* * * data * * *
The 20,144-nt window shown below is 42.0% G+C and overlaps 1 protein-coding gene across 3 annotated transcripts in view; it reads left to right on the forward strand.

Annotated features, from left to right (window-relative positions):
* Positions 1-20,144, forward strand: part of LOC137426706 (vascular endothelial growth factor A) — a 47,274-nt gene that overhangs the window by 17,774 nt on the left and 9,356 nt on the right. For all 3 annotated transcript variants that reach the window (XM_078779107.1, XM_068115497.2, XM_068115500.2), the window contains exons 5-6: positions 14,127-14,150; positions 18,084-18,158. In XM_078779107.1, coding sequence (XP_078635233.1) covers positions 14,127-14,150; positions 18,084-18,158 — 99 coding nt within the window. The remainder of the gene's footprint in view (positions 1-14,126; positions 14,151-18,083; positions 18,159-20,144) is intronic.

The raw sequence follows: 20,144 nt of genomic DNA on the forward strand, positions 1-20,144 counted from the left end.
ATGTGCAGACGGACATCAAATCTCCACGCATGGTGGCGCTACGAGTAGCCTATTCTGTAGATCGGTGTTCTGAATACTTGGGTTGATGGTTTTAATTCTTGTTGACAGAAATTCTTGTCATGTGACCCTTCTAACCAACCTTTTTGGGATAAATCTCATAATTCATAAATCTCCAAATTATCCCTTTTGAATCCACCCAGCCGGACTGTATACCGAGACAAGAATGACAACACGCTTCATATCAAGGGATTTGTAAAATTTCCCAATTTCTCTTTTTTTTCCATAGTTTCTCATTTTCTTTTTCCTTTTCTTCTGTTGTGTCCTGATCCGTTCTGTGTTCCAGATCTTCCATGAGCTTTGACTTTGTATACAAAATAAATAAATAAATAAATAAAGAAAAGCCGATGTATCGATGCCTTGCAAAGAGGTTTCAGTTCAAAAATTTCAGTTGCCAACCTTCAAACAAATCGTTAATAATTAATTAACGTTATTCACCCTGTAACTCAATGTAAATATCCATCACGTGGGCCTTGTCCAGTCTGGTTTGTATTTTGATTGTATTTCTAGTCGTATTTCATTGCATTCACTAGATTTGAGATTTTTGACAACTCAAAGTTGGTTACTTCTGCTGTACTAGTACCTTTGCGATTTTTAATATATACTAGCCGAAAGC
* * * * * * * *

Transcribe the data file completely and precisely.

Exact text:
The 20,144-nt window shown below is 42.0% G+C and overlaps 1 protein-coding gene across 3 annotated transcripts in view; it reads left to right on the forward strand.

Annotated features, from left to right (window-relative positions):
* Positions 1-20,144, forward strand: part of LOC137426706 (vascular endothelial growth factor A) — a 47,274-nt gene that overhangs the window by 17,774 nt on the left and 9,356 nt on the right. For all 3 annotated transcript variants that reach the window (XM_078779107.1, XM_068115497.2, XM_068115500.2), the window contains exons 5-6: positions 14,127-14,150; positions 18,084-18,158. In XM_078779107.1, coding sequence (XP_078635233.1) covers positions 14,127-14,150; positions 18,084-18,158 — 99 coding nt within the window. The remainder of the gene's footprint in view (positions 1-14,126; positions 14,151-18,083; positions 18,159-20,144) is intronic.

The raw sequence follows: 20,144 nt of genomic DNA on the forward strand, positions 1-20,144 counted from the left end.
ATGTGCAGACGGACATCAAATCTCCACGCATGGTGGCGCTACGAGTAGCCTATTCTGTAGATCGGTGTTCTGAATACTTGGGTTGATGGTTTTAATTCTTGTTGACAGAAATTCTTGTCATGTGACCCTTCTAACCAACCTTTTTGGGATAAATCTCATAATTCATAAATCTCCAAATTATCCCTTTTGAATCCACCCAGCCGGACTGTATACCGAGACAAGAATGACAACACGCTTCATATCAAGGGATTTGTAAAATTTCCCAATTTCTCTTTTTTTTCCATAGTTTCTCATTTTCTTTTTCCTTTTCTTCTGTTGTGTCCTGATCCGTTCTGTGTTCCAGATCTTCCATGAGCTTTGACTTTGTATACAAAATAAATAAATAAATAAATAAAGAAAAGCCGATGTATCGATGCCTTGCAAAGAGGTTTCAGTTCAAAAATTTCAGTTGCCAACCTTCAAACAAATCGTTAATAATTAATTAACGTTATTCACCCTGTAACTCAATGTAAATATCCATCACGTGGGCCTTGTCCAGTCTGGTTTGTATTTTGATTGTATTTCTAGTCGTATTTCATTGCATTCACTAGATTTGAGATTTTTGACAACTCAAAGTTGGTTACTTCTGCTGTACTAGTACCTTTGCGATTTTTAATATATACTAGCCGAAAGC